But does Jesus mean that all and every judgement is wrong (as you seem to be suggesting)? No - since immediately afterwards he tells us about Good trees and bad trees, good fruit and bad fruit, and good and bad men (v43-45) - how are we to recognise these if we do not make a judgement? Indeed, Jesus tells us we must make a judgement - "Each tree is recognized by its own fruit." - how do you recognise a good tree or bad tree (a good person or bad person)? By their fruit. You must judge their fruit to see if its good or bad.

So what is Jesus condemning when he says "Do not judge, and you will not be judged..." - judgementalism. Being holier than thou. Applying a standard of holiness to someone else that you won't apply to yourself. Hypocrisy.

It is right to make a judgement. It is wrong to be judgemental. This is not splitting hairs. Its an important distinction.

quote:
Originally posted by Isthmus:
It seems like you're trying too hard to get around the basic idea that God Almighty is the Judge, not you, nor I, nor any other. It's not our place.

Of course God is judge. but to say we are never to judge is, I'm afraid, not Biblical. Pastors have to make judgements as to what is right or wrong. How else can we teach?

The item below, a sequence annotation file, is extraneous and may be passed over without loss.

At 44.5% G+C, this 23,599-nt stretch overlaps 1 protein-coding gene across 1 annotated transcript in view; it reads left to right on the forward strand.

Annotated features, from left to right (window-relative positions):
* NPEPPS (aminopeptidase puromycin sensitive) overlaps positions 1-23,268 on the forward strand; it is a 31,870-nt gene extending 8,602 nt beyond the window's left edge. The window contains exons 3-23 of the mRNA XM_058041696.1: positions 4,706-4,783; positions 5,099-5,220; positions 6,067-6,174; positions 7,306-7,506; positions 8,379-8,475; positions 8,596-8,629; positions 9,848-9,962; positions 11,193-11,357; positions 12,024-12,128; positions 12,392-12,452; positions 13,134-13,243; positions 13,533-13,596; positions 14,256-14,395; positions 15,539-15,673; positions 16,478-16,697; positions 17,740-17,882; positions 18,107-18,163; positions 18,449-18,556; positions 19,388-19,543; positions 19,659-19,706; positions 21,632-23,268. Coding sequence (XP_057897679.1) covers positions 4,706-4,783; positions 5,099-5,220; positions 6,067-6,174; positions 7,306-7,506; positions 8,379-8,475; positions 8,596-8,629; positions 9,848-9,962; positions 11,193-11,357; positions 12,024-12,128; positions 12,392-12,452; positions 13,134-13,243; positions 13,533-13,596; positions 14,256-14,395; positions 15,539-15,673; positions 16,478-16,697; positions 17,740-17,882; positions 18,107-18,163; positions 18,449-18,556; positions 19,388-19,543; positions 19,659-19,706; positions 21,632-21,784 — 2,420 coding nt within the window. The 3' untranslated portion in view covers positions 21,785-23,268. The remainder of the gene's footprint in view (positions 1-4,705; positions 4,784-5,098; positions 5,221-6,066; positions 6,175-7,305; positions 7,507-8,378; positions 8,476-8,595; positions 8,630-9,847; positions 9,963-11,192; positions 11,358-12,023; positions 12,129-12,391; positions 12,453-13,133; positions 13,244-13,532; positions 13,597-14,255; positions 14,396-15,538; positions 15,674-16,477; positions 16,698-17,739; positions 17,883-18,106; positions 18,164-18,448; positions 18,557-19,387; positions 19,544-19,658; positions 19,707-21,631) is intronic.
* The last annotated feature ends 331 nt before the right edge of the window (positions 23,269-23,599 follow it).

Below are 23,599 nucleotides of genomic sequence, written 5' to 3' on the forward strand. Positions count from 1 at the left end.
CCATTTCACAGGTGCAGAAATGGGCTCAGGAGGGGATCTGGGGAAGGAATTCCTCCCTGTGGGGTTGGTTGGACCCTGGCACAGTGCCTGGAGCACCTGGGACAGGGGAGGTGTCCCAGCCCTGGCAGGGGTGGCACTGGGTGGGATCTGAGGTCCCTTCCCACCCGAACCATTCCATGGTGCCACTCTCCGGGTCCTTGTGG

Are we never to make a judgement of right and wrong? If so, why are you replying to my posts? You've judged that they are wrong, have you not?

quote:
Originally posted by Isthmus:
...to convince others that God loves them fiercely and unconditionally.

God does love us unconditionally - but his forgiveness and our salvation are conditional on us repenting. So the loving thing to do is to let everyone and anyone know that - straight, gay, celibate, promiscuous. But I guess that's a whole other thread....

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Alan Cresswell

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quote:
Originally posted by Fish Fish:

"Do not judge, and you will not be judged..." (Luke 6:37)

But does Jesus mean that all and every judgement is wrong (as you seem to be suggesting)? No - since immediately afterwards he tells us about Good trees and bad trees, good fruit and bad fruit, and good and bad men (v43-45) - how are we to recognise these if we do not make a judgement? Indeed, Jesus tells us we must make a judgement - "Each tree is recognized by its own fruit." - how do you recognise a good tree or bad tree (a good person or bad person)? By their fruit. You must judge their fruit to see if its good or bad.

So, you would judge someone who is loving, kind, gentle, faithful etc (ie: producing the fruits of the Spirit as Paul outlines them) to be a good person, and someone who is hateful, selfish etc isn't a good person. A real shame that people of all sexualities can be found among both "good" and "bad" people as judged by the fruits of their lives.

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Fish Fish
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quote:
Originally posted by Alan Cresswell: